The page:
And you can only see the sellotape from certain angles too ;-)

Leaves” was posted by Cally on 13 Oct 2014 at

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Tale of a threading error

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There are always mistakes to be made – and they needn’t even be new ones. I chanced upon an old friend this week when I managed to duplicate a small section of my threading without noticing. I try to guard against doing this by setting up systems for myself. I always thread in clearly defined ‘units’, whether that is units of pattern or (if the pattern is not easily broken down into logical pieces) units of 10 ends. And I always mark off each unit as I have threaded it. Or almost always… And I mark up my threading in other ways, such as adding a note of where each warp section should end, so that I can correlate warp ends remaining with progress through the pattern. Except this time I forgot about that step.

And the consequence was?

Well, just before the middle of the warp I had threaded one set of 10 twice in a row, and I didn’t notice until I reached the end of the warp about 800 ends later. And found I was 10 ends short.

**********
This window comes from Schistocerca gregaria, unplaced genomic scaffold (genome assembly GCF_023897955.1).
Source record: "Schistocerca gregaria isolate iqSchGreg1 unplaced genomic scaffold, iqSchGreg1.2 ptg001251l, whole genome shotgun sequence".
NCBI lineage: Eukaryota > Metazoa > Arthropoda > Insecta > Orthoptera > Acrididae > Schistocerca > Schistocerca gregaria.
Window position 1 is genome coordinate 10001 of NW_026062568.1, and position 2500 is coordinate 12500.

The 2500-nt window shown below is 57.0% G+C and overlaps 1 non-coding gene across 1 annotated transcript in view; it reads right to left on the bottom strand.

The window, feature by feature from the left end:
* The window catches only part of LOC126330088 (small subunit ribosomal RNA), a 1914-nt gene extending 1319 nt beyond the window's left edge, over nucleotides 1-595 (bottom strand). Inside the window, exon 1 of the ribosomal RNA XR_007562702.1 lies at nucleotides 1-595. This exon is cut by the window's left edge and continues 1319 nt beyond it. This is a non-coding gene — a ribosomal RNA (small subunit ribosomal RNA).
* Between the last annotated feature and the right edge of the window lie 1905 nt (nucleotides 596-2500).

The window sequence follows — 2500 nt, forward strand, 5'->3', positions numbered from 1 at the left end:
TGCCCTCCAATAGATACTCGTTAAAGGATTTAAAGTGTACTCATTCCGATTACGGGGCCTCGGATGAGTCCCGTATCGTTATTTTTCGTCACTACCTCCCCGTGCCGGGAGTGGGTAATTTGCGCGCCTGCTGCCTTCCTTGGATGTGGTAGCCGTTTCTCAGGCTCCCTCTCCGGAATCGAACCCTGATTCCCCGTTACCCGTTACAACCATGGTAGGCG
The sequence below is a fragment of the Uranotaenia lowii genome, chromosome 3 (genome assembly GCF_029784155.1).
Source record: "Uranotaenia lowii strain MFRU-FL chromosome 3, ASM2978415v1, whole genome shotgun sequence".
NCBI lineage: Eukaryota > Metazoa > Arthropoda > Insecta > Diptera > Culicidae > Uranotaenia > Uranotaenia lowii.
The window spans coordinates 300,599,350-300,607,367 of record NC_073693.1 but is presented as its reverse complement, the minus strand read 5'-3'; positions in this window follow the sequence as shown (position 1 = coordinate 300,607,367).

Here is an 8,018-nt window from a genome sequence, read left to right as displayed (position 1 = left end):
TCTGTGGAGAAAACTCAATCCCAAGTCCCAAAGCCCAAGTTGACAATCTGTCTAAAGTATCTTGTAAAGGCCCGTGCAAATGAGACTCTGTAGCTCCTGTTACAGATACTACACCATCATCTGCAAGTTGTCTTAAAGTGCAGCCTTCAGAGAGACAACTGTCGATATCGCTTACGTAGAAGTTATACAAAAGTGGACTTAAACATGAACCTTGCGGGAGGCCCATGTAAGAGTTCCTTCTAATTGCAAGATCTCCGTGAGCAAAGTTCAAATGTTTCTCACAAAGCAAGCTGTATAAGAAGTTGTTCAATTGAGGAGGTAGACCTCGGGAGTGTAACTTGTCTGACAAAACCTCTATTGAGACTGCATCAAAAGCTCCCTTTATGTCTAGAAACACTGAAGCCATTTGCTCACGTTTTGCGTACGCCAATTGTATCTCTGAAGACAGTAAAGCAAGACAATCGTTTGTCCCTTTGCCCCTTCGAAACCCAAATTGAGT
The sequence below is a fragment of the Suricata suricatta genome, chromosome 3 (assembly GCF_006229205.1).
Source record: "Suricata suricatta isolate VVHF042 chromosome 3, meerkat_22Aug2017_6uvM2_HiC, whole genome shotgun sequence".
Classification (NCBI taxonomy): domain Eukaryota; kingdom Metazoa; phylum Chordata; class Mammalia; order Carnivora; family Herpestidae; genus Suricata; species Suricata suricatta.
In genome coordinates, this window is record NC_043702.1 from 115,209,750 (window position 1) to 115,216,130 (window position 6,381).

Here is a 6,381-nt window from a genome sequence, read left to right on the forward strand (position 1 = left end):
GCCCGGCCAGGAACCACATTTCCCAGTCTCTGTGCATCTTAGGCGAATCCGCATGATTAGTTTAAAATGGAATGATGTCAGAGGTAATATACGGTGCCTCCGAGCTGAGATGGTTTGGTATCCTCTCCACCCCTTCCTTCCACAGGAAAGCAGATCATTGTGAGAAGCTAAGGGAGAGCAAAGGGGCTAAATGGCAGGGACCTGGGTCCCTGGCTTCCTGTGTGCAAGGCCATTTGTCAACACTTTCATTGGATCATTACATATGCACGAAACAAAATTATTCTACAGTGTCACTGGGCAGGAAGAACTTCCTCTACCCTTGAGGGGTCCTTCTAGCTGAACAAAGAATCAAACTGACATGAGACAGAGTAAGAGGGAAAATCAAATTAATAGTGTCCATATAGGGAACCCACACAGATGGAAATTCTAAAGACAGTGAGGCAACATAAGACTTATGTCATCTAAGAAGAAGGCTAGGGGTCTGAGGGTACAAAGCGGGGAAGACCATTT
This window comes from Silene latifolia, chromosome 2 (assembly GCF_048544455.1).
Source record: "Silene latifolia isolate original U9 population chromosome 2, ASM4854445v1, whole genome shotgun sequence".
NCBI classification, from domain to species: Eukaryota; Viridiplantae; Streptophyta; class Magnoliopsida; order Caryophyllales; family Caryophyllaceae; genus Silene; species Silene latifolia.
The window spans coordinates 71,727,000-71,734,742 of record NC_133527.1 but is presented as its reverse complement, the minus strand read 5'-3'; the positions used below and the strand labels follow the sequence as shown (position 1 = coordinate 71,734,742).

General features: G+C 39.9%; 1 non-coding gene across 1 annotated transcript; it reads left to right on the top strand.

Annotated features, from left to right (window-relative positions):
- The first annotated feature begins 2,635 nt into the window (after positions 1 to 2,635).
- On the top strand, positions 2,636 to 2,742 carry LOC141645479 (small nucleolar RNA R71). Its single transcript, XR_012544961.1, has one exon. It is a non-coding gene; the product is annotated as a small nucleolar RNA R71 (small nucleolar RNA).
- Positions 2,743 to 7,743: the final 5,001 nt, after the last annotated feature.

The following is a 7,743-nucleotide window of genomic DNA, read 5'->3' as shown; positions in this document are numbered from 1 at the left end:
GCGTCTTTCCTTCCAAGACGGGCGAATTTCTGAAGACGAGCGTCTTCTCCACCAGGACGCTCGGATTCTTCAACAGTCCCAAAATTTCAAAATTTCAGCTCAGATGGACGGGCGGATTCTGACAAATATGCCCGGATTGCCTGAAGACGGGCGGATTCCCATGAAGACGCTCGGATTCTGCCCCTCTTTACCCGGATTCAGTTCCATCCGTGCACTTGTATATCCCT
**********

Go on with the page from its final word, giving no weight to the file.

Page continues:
I could have managed with a warp which was 10 ends narrower, but I was using the sectional beam and knew this wasn’t a counting error: it had to be a threading error. So I worked my way back across the warp until I found where I had gone off track. I had rather been hoping that it was a recent error and that I could quickly rethread a hundred ends or so, but deep down I knew it would have been made the previous day, when I had had lots of interruptions and could have easily left a group ‘unticked’ on the threading chart. Fortunately, my systems did mean that it was quick to work backwards to find the place where I had duplicated, so the error was easily identified once I knew it existed.

No, I didn’t re-thread. It would simply have taken too long and I have lots of deadlines coming up. I pulled out the duplicated section altogether (tying a piece of string around the warp ends to save the cross just in case I turned out to be wrong about where I was wrong – well, you never know) and I also went back to the beginning of the warp and pulled out the first ten ends. The threading is intended to be symmetrical so I needed to balance the missing piece at the other end. 10 ends here amounts to about 0.5 cm of warp width: I can live with 1 cm less in total and the fabric is going to be stitched at the sides so the precise patterning is not mission critical.